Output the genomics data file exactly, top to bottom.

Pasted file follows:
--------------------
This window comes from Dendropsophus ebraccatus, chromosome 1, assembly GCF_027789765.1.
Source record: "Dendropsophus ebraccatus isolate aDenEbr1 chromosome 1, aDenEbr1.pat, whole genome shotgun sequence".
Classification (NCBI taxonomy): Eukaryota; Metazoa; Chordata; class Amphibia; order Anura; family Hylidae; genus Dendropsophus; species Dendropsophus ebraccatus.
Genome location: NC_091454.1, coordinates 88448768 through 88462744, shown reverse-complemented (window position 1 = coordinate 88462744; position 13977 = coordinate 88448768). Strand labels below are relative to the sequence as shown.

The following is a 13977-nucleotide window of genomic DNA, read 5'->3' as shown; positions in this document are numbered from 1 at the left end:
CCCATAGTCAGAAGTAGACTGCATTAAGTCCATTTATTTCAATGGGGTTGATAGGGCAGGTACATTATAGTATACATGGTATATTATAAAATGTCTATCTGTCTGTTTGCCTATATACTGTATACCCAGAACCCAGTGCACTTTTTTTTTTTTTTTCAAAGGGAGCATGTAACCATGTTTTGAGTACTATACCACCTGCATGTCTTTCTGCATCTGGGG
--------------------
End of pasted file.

This window comes from Dendropsophus ebraccatus, chromosome 1, assembly GCF_027789765.1.
Source record: "Dendropsophus ebraccatus isolate aDenEbr1 chromosome 1, aDenEbr1.pat, whole genome shotgun sequence".
Classification (NCBI taxonomy): Eukaryota; Metazoa; Chordata; class Amphibia; order Anura; family Hylidae; genus Dendropsophus; species Dendropsophus ebraccatus.
Genome location: NC_091454.1, coordinates 88448768 through 88462744, shown reverse-complemented (window position 1 = coordinate 88462744; position 13977 = coordinate 88448768). Strand labels below are relative to the sequence as shown.

The following is a 13977-nucleotide window of genomic DNA, read 5'->3' as shown; positions in this document are numbered from 1 at the left end:
CCCATAGTCAGAAGTAGACTGCATTAAGTCCATTTATTTCAATGGGGTTGATAGGGCAGGTACATTATAGTATACATGGTATATTATAAAATGTCTATCTGTCTGTTTGCCTATATACTGTATACCCAGAACCCAGTGCACTTTTTTTTTTTTTTTCAAAGGGAGCATGTAACCATGTTTTGAGTACTATACCACCTGCATGTCTTTCTGCATCTGGGG